Ring of Fire Lesson Plan

Instructor: Adrianne Baron

Adrianne has a master's degree in cancer biology and has taught high school and college biology.

The Ring of Fire can be an interesting concept to study, and your students will enjoy doing so as they watch a video, complete a group project and take a quiz.

Learning Objectives

At the completion of this lesson, students will be able to:

  • Identify the Ring of Fire
  • Describe the events that occur along the Ring of Fire


1.5 - 2 hours

Curriculum Standards


Determine the central ideas or conclusions of a text; provide an accurate summary of the text distinct from prior knowledge or opinions.


Determine the meaning of symbols, key terms, and other domain-specific words and phrases as they are used in a specific scientific or technical context relevant to grades 6-8 texts and topics.


Integrate quantitative or technical information expressed in words in a text with a version of that information expressed visually (e.g., in a flowchart, diagram, model, graph, or table).


  • Copies of the lesson quiz
  • Computer with projector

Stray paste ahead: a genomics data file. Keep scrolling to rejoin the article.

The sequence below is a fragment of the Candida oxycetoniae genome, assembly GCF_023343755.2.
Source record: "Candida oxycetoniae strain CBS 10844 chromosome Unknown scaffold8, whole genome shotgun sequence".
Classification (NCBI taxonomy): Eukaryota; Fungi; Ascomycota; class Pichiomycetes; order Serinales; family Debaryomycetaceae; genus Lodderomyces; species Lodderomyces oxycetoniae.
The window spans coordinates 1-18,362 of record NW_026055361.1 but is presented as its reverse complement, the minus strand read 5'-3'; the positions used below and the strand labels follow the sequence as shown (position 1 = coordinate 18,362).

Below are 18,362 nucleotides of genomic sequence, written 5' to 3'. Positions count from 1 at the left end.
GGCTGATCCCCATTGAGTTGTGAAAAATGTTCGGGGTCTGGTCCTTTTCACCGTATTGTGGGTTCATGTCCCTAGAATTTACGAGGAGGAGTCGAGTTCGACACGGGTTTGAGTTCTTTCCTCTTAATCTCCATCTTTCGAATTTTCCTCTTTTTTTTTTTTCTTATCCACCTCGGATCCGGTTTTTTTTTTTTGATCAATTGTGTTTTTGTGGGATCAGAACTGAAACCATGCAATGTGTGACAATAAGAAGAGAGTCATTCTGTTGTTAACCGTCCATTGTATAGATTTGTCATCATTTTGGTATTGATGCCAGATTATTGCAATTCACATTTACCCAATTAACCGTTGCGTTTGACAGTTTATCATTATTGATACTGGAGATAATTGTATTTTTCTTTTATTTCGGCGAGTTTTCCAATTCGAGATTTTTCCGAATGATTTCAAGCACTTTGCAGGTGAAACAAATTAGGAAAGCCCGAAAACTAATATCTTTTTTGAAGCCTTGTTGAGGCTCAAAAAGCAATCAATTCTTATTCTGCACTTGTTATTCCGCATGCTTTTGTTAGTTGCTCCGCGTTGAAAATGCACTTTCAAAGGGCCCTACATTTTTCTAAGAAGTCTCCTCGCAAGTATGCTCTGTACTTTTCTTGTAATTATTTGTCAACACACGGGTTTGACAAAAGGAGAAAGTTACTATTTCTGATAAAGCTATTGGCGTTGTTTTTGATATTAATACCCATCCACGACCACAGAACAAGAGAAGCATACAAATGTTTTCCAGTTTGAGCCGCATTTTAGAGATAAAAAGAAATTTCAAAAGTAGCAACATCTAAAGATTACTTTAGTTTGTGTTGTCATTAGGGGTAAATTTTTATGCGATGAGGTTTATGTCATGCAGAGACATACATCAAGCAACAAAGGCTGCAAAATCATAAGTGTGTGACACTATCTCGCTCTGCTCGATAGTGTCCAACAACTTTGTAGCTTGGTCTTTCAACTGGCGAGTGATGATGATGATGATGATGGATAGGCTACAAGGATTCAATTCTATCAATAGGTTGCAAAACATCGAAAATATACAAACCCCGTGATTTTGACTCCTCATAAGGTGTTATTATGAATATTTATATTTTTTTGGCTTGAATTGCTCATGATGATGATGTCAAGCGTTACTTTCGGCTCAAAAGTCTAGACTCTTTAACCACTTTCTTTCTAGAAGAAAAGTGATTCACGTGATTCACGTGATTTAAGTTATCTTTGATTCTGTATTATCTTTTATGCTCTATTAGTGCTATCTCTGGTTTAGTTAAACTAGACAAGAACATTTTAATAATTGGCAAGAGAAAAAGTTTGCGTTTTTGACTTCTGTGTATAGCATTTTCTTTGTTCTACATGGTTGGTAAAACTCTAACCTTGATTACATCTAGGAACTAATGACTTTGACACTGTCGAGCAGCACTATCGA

• Student computers
  • Poster boards
  • Markers
  • Index cards displaying the names of different volcano eruptions or earthquakes


  • Begin by explaining to your students that earthquakes are one of the main forces responsible for breaking our world into different continents. Tell them they are going to learn more about how this happened and a particular area called the Ring of Fire as they watch the video lesson What is the Ring of Fire? - Definition, Facts, & Location.
  • Play the video for your students and be ready to pause it for a couple of discussions.
  • Pause the video at 1:44, then ask and discuss:
    • What is the Ring of Fire?
    • What ocean does the Ring of Fire trace?
    • What are tectonic plates?
    • What are the names of the tectonic plates?
  • Continue the video and pause it again at 4:09. Ask and discuss the following:
    • What two events occur along the Ring of Fire?
    • What are subduction zones?
    • How do subduction zones lead to mountains, erupting volcanoes and earthquakes?
  • Play the remainder of the video for your students. Discuss any questions they may have.

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